Homophobia in Russia, as experienced by a Glasgow student

Protestor for equal rights

Credit: Glasgow Guardian / Kirsten Colligan

Gustav Jönsson
Writer

Gabriel Preece was in Russia on the international anti-homophobia day of 2017. He was ready to participate in a gay rights demonstration. He knew the time and place of the demonstration. But when he got there he was alone. Where was everyone? Had the police arrested them? No, that was not it. Fearing that Gabriel might be arrested and deported, they had given him the wrong directions. Rather than encouraging as many people as possible to come, they felt a responsibility to keep people away from the demonstration – the risk of police reprisals was too high.

Gabriel Preece, now a first-year medical student at Glasgow, recently spent six months in the Russian city, Samara. He was there to help disabled children as part of a voluntary initiative. His plan was to work and simultaneously improve his Russian. But once in Russia the issue of gay rights was unavoidable. Through a friend, Gabriel learned of the gay rights activist Evdokia Romanova. Romanova had shared articles about gay rights on her social media account. She was accused of giving a “distorted view of the social equivalence of traditional and non-traditional relationships”. That is considered a crime in Russia. The law Romanova was charged with breaking is the infamous anti-gay speech code, what the Kremlin euphemistically calls “propaganda of non-traditional sexual relationships to minors.” Romanova is now facing a possible fine of 100,000 rubles (approx. £1300) and has taken the decision to emigrate to Slovenia.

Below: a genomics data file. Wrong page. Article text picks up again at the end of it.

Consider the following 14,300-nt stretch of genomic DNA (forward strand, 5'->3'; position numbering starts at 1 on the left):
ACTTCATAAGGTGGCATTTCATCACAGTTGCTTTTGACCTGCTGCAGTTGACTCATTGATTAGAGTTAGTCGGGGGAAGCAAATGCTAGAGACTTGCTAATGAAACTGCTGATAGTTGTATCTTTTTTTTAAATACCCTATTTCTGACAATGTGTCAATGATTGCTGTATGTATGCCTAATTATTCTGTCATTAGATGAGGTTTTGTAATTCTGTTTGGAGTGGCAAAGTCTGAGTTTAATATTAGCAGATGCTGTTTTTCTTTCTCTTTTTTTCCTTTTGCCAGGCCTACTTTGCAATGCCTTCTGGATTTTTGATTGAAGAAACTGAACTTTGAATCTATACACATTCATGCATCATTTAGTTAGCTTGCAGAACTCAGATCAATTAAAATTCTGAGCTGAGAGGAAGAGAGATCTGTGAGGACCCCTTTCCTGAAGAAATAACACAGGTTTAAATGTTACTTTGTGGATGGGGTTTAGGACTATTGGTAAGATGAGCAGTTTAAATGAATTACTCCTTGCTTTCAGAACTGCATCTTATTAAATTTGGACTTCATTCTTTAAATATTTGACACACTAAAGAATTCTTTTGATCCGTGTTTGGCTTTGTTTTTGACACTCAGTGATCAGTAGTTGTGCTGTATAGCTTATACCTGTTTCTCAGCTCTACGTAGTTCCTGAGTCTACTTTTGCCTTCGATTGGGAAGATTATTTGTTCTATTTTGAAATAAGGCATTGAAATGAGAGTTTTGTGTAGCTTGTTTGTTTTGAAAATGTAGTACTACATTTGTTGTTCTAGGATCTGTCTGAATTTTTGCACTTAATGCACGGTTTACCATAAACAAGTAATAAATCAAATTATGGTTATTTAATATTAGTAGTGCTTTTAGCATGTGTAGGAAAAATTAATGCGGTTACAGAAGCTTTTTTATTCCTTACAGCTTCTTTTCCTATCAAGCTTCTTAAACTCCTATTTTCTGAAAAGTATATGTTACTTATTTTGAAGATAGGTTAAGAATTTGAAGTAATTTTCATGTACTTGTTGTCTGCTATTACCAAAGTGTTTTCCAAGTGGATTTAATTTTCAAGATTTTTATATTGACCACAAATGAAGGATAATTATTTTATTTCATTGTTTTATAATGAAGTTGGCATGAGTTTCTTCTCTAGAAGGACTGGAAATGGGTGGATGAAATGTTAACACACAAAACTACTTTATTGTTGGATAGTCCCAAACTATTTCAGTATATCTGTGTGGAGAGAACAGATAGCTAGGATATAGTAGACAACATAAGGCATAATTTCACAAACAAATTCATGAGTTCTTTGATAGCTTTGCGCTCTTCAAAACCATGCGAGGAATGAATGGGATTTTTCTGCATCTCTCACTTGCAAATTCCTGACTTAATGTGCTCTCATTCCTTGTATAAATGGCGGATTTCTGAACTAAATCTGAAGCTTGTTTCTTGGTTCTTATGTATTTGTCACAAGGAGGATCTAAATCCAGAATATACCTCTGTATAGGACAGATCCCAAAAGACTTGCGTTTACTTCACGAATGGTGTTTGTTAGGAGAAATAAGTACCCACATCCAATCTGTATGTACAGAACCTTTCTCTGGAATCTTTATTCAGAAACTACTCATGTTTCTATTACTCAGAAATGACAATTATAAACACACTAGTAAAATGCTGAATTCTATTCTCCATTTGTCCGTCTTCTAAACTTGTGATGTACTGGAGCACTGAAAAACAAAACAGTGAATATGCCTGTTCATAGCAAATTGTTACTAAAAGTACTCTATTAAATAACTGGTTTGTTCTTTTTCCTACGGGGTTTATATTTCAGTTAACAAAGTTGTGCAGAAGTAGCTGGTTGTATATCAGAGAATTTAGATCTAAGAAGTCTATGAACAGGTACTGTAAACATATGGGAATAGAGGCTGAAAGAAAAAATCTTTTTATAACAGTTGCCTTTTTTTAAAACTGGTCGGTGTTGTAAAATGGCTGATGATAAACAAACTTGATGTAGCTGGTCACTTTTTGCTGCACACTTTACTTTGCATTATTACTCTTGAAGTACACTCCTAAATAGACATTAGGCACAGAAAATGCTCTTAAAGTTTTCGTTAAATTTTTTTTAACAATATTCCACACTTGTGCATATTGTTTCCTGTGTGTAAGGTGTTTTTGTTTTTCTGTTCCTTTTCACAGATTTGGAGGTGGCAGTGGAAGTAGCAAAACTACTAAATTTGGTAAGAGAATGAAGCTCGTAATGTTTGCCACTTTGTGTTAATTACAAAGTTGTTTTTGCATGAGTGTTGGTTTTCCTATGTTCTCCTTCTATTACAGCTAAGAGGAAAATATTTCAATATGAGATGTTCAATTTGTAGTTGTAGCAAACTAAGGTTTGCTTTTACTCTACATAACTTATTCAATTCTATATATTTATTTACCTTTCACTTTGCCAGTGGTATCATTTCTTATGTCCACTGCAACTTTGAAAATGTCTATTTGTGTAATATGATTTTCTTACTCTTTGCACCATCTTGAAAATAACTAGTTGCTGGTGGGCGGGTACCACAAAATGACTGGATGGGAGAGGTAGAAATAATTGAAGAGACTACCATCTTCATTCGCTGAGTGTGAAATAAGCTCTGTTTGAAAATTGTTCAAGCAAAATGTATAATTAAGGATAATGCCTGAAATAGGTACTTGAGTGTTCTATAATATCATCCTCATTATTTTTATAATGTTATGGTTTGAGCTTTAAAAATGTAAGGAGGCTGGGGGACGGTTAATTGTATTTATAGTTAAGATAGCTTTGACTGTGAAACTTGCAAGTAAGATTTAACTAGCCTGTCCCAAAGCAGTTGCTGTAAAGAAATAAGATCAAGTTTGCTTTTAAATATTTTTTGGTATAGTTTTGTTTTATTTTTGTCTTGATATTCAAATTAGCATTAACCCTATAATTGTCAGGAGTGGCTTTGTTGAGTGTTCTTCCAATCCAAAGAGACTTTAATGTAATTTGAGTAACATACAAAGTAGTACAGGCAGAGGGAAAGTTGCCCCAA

Romanova’s experience was one of the reasons why Gabriel got involved with gay rights. In Russia, furthering gay rights involves seemingly trivial things, such as ordinary small talk and socialising. But if it seems trivial for us in Scotland, it is anything but trivial for Russians. Being gay in Russia is a “very isolating experience”, says Gabriel. “Most people either had very, very bad relationships with their families, or no relationships.” This “leads to mental health problems” for many gay people, says Gabriel, because “life in a society that doesn’t accept you is very isolating.” When this is a reality – when what most take for granted is not given – ordinary conversations become acts of solidarity and dissent.